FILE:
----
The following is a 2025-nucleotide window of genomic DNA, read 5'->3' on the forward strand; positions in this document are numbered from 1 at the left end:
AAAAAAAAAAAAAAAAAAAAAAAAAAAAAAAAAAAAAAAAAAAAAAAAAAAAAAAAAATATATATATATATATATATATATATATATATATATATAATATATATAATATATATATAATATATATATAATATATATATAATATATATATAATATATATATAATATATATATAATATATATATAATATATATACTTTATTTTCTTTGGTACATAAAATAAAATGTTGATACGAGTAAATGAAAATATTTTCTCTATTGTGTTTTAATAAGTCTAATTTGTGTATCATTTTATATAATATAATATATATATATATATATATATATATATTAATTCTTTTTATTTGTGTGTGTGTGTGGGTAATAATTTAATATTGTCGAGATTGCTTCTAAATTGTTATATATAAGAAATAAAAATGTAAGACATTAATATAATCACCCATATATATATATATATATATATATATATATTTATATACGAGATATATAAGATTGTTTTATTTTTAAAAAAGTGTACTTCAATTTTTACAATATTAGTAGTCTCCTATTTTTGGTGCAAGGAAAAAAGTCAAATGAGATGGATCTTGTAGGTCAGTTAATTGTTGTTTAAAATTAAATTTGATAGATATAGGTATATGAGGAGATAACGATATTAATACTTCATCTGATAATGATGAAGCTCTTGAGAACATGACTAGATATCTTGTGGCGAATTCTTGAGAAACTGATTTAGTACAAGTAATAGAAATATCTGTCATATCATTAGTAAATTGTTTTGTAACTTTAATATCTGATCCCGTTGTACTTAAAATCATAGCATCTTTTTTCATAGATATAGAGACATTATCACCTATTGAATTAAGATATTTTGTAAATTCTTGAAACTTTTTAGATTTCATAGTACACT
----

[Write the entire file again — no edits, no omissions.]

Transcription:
The following is a 2025-nucleotide window of genomic DNA, read 5'->3' on the forward strand; positions in this document are numbered from 1 at the left end:
AAAAAAAAAAAAAAAAAAAAAAAAAAAAAAAAAAAAAAAAAAAAAAAAAAAAAAAAAATATATATATATATATATATATATATATATATATATATAATATATATAATATATATATAATATATATATAATATATATATAATATATATATAATATATATATAATATATATATAATATATATATAATATATATACTTTATTTTCTTTGGTACATAAAATAAAATGTTGATACGAGTAAATGAAAATATTTTCTCTATTGTGTTTTAATAAGTCTAATTTGTGTATCATTTTATATAATATAATATATATATATATATATATATATATATTAATTCTTTTTATTTGTGTGTGTGTGTGGGTAATAATTTAATATTGTCGAGATTGCTTCTAAATTGTTATATATAAGAAATAAAAATGTAAGACATTAATATAATCACCCATATATATATATATATATATATATATATATTTATATACGAGATATATAAGATTGTTTTATTTTTAAAAAAGTGTACTTCAATTTTTACAATATTAGTAGTCTCCTATTTTTGGTGCAAGGAAAAAAGTCAAATGAGATGGATCTTGTAGGTCAGTTAATTGTTGTTTAAAATTAAATTTGATAGATATAGGTATATGAGGAGATAACGATATTAATACTTCATCTGATAATGATGAAGCTCTTGAGAACATGACTAGATATCTTGTGGCGAATTCTTGAGAAACTGATTTAGTACAAGTAATAGAAATATCTGTCATATCATTAGTAAATTGTTTTGTAACTTTAATATCTGATCCCGTTGTACTTAAAATCATAGCATCTTTTTTCATAGATATAGAGACATTATCACCTATTGAATTAAGATATTTTGTAAATTCTTGAAACTTTTTAGATTTCATAGTACACT